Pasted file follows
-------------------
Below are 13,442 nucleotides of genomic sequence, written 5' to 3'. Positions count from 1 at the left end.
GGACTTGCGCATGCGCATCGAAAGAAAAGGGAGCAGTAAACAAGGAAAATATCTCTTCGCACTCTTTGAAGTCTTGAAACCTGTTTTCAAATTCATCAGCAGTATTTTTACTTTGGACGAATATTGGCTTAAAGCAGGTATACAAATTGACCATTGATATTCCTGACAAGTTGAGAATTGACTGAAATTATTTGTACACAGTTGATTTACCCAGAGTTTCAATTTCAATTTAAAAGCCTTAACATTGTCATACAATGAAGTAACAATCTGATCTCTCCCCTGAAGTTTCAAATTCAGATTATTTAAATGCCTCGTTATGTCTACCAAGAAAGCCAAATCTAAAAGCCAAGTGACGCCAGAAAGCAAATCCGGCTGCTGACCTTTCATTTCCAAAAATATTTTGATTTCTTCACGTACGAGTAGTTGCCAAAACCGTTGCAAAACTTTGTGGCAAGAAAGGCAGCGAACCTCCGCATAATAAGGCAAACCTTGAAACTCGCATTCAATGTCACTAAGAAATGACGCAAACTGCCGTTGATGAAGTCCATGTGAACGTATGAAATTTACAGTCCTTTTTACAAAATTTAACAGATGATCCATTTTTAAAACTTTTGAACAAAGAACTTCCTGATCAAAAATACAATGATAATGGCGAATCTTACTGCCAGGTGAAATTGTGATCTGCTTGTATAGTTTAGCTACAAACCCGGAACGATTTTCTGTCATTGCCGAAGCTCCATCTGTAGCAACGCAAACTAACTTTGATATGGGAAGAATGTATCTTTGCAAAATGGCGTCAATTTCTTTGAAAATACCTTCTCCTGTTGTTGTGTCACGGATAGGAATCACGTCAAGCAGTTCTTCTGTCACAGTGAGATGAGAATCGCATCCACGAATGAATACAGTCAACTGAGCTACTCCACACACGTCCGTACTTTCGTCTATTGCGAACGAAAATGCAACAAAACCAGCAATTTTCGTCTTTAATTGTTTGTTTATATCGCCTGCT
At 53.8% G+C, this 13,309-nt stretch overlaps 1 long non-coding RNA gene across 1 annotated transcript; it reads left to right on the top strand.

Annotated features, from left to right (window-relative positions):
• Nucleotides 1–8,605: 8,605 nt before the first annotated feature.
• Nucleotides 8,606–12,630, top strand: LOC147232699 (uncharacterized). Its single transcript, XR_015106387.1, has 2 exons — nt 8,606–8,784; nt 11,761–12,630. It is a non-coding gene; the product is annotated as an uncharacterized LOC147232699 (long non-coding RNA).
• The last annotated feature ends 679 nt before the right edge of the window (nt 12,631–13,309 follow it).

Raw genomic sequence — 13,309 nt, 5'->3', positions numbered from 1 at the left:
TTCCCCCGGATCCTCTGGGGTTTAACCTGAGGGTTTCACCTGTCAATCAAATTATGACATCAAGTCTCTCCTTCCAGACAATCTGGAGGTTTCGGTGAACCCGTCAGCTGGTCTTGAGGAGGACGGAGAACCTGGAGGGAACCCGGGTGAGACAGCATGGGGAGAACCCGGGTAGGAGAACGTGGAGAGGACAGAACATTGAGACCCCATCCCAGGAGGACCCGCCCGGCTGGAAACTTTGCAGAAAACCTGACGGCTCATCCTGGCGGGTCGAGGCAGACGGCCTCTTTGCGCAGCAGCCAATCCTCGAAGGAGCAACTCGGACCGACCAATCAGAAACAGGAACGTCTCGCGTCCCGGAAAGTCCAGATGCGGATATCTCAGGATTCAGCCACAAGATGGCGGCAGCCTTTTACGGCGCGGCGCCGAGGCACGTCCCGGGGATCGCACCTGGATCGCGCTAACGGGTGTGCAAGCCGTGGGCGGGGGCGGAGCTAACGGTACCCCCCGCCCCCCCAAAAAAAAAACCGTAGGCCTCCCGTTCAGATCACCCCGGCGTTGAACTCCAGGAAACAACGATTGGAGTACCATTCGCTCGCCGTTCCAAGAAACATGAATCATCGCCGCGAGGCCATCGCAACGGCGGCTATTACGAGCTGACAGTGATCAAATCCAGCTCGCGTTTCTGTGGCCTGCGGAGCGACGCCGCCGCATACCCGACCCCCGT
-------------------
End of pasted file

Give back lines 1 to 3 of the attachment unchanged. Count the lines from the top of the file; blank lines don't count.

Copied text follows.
Below are 13,442 nucleotides of genomic sequence, written 5' to 3'. Positions count from 1 at the left end.
GGACTTGCGCATGCGCATCGAAAGAAAAGGGAGCAGTAAACAAGGAAAATATCTCTTCGCACTCTTTGAAGTCTTGAAACCTGTTTTCAAATTCATCAGCAGTATTTTTACTTTGGACGAATATTGGCTTAAAGCAGGTATACAAATTGACCATTGATATTCCTGACAAGTTGAGAATTGACTGAAATTATTTGTACACAGTTGATTTACCCAGAGTTTCAATTTCAATTTAAAAGCCTTAACATTGTCATACAATGAAGTAACAATCTGATCTCTCCCCTGAAGTTTCAAATTCAGATTATTTAAATGCCTCGTTATGTCTACCAAGAAAGCCAAATCTAAAAGCCAAGTGACGCCAGAAAGCAAATCCGGCTGCTGACCTTTCATTTCCAAAAATATTTTGATTTCTTCACGTACGAGTAGTTGCCAAAACCGTTGCAAAACTTTGTGGCAAGAAAGGCAGCGAACCTCCGCATAATAAGGCAAACCTTGAAACTCGCATTCAATGTCACTAAGAAATGACGCAAACTGCCGTTGATGAAGTCCATGTGAACGTATGAAATTTACAGTCCTTTTTACAAAATTTAACAGATGATCCATTTTTAAAACTTTTGAACAAAGAACTTCCTGATCAAAAATACAATGATAATGGCGAATCTTACTGCCAGGTGAAATTGTGATCTGCTTGTATAGTTTAGCTACAAACCCGGAACGATTTTCTGTCATTGCCGAAGCTCCATCTGTAGCAACGCAAACTAACTTTGATATGGGAAGAATGTATCTTTGCAAAATGGCGTCAATTTCTTTGAAAATACCTTCTCCTGTTGTTGTGTCACGGATAGGAATCACGTCAAGCAGTTCTTCTGTCACAGTGAGATGAGAATCGCATCCACGAATGAATACAGTCAACTGAGCTACTCCACACACGTCCGTACTTTCGTCTATTGCGAACGAAAATGCAACAAAACCAGCAATTTTCGTCTTTAATTGTTTGTTTATATCGCCTGCT
At 53.8% G+C, this 13,309-nt stretch overlaps 1 long non-coding RNA gene across 1 annotated transcript; it reads left to right on the top strand.